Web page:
Inferred historical fishing mortality rates for an endangered population of Chinook salmon (Oncorhynchus tshawytscha)


O’Farrell, Michael R., and William H. Satterthwaite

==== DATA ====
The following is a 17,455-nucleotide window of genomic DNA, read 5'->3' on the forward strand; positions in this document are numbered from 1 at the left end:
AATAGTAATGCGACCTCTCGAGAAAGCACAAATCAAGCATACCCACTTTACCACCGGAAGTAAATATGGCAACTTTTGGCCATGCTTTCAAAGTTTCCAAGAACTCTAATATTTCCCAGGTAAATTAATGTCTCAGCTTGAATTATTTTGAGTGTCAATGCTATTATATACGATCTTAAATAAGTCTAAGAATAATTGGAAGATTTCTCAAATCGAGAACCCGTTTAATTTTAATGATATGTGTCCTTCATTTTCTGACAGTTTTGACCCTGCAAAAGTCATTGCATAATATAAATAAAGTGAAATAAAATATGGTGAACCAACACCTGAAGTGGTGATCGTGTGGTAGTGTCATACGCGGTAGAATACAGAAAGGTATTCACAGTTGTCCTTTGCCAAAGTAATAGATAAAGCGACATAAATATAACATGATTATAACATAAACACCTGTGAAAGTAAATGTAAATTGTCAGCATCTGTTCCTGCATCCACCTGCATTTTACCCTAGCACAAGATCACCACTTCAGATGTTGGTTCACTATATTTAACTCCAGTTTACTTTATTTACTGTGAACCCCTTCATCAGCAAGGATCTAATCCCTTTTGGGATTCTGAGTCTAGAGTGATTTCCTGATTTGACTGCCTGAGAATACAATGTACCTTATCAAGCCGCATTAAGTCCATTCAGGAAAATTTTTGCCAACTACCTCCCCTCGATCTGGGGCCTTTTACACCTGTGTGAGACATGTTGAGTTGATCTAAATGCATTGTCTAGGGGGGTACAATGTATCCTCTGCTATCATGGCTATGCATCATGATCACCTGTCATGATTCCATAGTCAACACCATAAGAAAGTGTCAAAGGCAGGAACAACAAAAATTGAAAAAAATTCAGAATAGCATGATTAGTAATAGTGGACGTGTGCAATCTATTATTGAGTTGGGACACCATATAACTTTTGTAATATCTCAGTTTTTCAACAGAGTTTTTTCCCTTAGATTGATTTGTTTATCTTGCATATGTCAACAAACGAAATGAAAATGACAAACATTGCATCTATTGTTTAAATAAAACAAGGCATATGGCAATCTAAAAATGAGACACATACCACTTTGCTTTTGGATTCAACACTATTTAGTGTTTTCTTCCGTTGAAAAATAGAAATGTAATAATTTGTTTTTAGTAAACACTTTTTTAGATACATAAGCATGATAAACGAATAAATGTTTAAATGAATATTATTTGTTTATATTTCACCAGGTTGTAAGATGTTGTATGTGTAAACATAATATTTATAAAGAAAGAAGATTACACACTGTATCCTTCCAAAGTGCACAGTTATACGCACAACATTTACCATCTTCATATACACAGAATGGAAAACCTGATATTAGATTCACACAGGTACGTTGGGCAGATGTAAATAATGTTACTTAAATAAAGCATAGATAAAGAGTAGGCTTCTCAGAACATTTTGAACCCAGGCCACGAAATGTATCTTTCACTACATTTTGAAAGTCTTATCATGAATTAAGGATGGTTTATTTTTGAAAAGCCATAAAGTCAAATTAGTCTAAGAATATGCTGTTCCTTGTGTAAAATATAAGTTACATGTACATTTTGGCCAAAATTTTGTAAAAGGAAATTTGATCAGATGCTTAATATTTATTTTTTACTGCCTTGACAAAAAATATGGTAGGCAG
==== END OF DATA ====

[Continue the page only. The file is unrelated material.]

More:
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The time series of estimated fishery exploitation rates for endangered Sacramento River winter Chinook salmon (Oncorhynchus tshawytscha) is confined to a relatively recent period for which coded-wire tag data have been available. However, the nature of ocean salmon fisheries before this period was substantially different, and it is likely that recent exploitation rates do not represent the level of fishing mortality experienced by these Chinook salmon in earlier years. To infer historical exploitation rates, a model was developed to hindcast the impact rate for age-3 winter Chinook salmon (an approximation of the exploitation rate) by using 35 years of fishing effort estimates coupled with contemporary estimates of fishery encounter rates. The impact-rate hindcasts were highest during a period from the mid-1980s through the mid-1990s. Over time, the proportion of the impact rate attributed to commercial and recreational fisheries diverged from approximately equal shares early in the time series to an impact rate mostly composed of recreational fishery-induced mortality in more recent years. The inferred exploitation rates provide context for the fishing-induced mortality experienced by winter Chinook salmon both before and after the time of the initial inclusion of this species on the Endangered Species Act (ESA) list in 1989 and through a dynamic period for ocean salmon fisheries in California.